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TipsForSuccess: A Powerful Communication Technique


A Powerful Communication Technique

Why do you like talking to some people more than others? Do some people seem to understand you better than others?

Do you wish people felt more comfortable talking to you? Would you like people to confide in you more often?

If so, you'll like this simple, yet powerful, communication technique.

After someone tells you something, what should you do next? How do you let the person know you heard what he or she said?

"Acknowledgment: Something said or done to inform another that his statement or action has been noted, understood and received. 'Very good,' 'Okay,' and other such phrases are intended to inform another who has spoken or acted that his statement or action has been accepted."

"Acknowledgment itself does not necessarily imply an approval or disapproval or any other thing beyond the knowledge that an action or statement has been observed and is received." -- L. Ron Hubbard

An acknowledgment can be a nod or a smile, a "thank you" or an "okay." It lets the person know that you received his or her communication.

For example, if I ask you for the time and you reply, "It's nine o'clock," how would you know I received your answer if I didn't give you an acknowledgment? You would not know if you have been heard.

10 Acknowledgment Facts

1. Some people do not like to talk. Why? At some point, they may have tried to express themselves and were ignored. They have given up the idea that anyone listens to them.

2. Other people talk all the time as they believe no one hears them. They are still trying to get through. They think that if they talk long enough, someone will listen. If someone would acknowledge them, they would relax.

3. When employers give their staff members a good acknowledgment for completing their work, the staff members feel proud and satisfied.

"Boss, I finished that project ahead of schedule and under budget!"

"Good job!"

If the boss does not acknowledge the project completion, the employee will either repeat the statement or give up and lose interest in talking to the boss.

4. Employees who are not acknowledged will demand more pay because pay is a form of acknowledgment. Without any acknowledgments, an employee will eventually give up and find a boss who appreciates the employee's hard work.

5. Bosses and parents need acknowledgment as well.

"Could you clean up this area before you leave?"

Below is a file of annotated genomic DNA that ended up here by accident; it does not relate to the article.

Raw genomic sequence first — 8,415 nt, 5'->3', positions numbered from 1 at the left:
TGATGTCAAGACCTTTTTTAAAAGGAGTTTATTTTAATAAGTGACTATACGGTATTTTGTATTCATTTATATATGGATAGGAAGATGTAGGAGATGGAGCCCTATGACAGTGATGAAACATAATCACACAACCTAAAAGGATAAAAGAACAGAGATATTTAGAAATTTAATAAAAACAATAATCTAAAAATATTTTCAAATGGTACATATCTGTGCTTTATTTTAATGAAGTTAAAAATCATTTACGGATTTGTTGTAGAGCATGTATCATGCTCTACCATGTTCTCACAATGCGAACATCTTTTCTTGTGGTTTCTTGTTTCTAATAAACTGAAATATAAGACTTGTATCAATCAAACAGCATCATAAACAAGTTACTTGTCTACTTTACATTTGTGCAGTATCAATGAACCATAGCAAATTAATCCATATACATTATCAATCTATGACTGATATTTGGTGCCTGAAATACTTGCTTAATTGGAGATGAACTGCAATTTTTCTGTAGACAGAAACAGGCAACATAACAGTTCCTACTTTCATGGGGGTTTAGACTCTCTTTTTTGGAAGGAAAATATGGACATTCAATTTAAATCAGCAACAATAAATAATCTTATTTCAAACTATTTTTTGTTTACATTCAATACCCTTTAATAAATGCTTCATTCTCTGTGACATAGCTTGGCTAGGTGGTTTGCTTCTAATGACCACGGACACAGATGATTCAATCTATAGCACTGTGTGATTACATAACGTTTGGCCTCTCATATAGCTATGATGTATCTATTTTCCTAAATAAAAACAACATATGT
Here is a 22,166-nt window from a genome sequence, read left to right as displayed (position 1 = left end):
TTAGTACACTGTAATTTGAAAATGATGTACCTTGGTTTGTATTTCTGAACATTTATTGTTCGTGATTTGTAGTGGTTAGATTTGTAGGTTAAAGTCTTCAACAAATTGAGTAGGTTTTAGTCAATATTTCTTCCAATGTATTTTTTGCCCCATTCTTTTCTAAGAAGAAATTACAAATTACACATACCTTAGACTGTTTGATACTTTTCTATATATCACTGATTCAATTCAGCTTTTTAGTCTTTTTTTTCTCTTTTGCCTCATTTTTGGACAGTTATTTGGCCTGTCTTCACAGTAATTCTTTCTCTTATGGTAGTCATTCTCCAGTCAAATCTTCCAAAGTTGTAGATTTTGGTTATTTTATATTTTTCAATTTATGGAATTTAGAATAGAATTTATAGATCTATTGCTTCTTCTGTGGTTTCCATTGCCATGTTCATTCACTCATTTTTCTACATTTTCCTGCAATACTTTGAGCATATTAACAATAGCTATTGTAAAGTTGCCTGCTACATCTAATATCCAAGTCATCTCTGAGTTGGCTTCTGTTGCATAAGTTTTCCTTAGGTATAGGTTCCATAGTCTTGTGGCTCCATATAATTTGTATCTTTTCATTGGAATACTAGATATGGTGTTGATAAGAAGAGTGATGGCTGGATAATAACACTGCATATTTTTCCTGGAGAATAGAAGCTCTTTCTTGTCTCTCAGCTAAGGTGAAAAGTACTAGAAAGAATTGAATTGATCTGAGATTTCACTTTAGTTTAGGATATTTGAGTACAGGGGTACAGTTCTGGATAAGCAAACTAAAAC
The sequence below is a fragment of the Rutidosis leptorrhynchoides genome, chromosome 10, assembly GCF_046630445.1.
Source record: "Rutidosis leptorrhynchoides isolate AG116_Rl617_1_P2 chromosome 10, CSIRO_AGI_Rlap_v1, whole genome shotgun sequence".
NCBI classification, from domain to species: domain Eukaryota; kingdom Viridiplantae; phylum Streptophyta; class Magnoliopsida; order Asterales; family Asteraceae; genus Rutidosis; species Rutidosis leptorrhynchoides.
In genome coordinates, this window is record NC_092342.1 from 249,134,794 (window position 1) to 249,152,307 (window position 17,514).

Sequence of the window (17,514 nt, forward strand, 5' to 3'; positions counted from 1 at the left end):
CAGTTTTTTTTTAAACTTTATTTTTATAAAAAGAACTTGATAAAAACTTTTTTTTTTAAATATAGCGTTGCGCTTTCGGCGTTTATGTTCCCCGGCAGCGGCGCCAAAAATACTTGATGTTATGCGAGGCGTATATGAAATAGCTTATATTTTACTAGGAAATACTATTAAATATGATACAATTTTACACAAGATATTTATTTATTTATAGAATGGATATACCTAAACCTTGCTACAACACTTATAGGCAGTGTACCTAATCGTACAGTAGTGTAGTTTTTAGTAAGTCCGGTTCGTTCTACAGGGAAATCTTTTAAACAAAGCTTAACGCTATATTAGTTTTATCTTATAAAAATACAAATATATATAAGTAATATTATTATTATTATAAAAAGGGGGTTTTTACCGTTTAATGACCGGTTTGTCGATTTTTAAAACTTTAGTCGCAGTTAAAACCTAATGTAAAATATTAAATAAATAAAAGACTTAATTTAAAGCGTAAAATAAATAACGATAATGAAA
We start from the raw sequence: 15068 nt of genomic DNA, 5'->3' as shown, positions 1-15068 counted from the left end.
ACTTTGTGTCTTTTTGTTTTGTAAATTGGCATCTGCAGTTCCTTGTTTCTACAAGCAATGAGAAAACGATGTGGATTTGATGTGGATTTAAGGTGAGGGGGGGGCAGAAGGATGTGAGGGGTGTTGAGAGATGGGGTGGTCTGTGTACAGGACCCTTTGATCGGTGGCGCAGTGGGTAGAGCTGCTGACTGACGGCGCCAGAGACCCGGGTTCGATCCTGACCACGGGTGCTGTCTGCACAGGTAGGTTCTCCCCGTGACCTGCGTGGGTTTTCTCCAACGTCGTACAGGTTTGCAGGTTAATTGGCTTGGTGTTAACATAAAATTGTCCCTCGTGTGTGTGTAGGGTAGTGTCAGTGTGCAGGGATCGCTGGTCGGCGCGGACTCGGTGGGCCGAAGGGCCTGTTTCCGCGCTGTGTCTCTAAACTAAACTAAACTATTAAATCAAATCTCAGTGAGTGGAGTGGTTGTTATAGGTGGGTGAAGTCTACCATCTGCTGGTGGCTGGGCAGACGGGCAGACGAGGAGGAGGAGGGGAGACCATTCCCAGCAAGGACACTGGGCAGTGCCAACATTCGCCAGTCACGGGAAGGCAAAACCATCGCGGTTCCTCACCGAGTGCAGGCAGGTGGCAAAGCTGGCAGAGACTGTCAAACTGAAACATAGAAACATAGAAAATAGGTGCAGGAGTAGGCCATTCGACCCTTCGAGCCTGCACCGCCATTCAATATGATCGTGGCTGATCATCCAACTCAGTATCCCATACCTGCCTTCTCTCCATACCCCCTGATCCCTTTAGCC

"I said, clean up this area before you leave."

Blank face.


6. Acknowledgments keep relationships going. If you never respond to personal letters, no one will write to you. If you forget to thank people for their gifts, you eventually get no gifts. If you never return telephone calls, your phone goes silent.

7. Acknowledging e-mail communication is also important. With so many spam filters around, you might not know that your message got through if the person does not write back. You improve your relationships when you acknowledge your e-mail: "Thanks for the note."

8. Children who are not acknowledged get upset and demand more attention. "Mommy? Watch this! Mommy? Watch me! Mommy? Look at me! Mommy? Mommy?" Parents who acknowledge their children have calmer, more confident children.

9. Even dogs and cats are happier when you acknowledge their efforts to please you. Ignore them and they might cause problems.

10. When people do not acknowledge you, you repeat yourself. You start to nod your head as you talk. You speak louder. You get angry or yell.

Finally, you might decide "to heck with it" and stop talking.

Next time someone repeats themselves or gets irritated at you for no reason, give him or her a good acknowledgment. "Yes, I understand. Thank you."

If you are not sure an acknowledgment is important, listen to someone talk to you and then say nothing. Remain silent. Don't even nod your head. Notice how they react.

Then give the person some relief and say, "Oh, sorry. I heard you. Please go on."

How to Give Great Acknowledgments

To properly acknowledge someone, pay attention and wait until the person is finished. Then indicate you received and understood the message. "Okay," "Thanks," "Good," "All right," "I got that," "No problem," "Makes sense," "Sure thing," "Fine," "Roger" or whatever.

Give it a try!

Provided by as a public service to introduce the technology of L. Ron Hubbard to you.

Copyright © 2005 All rights reserved. Grateful acknowledgment is made to L. Ron Hubbard Library for permission to reproduce selections from the copyrighted works of L. Ron Hubbard.

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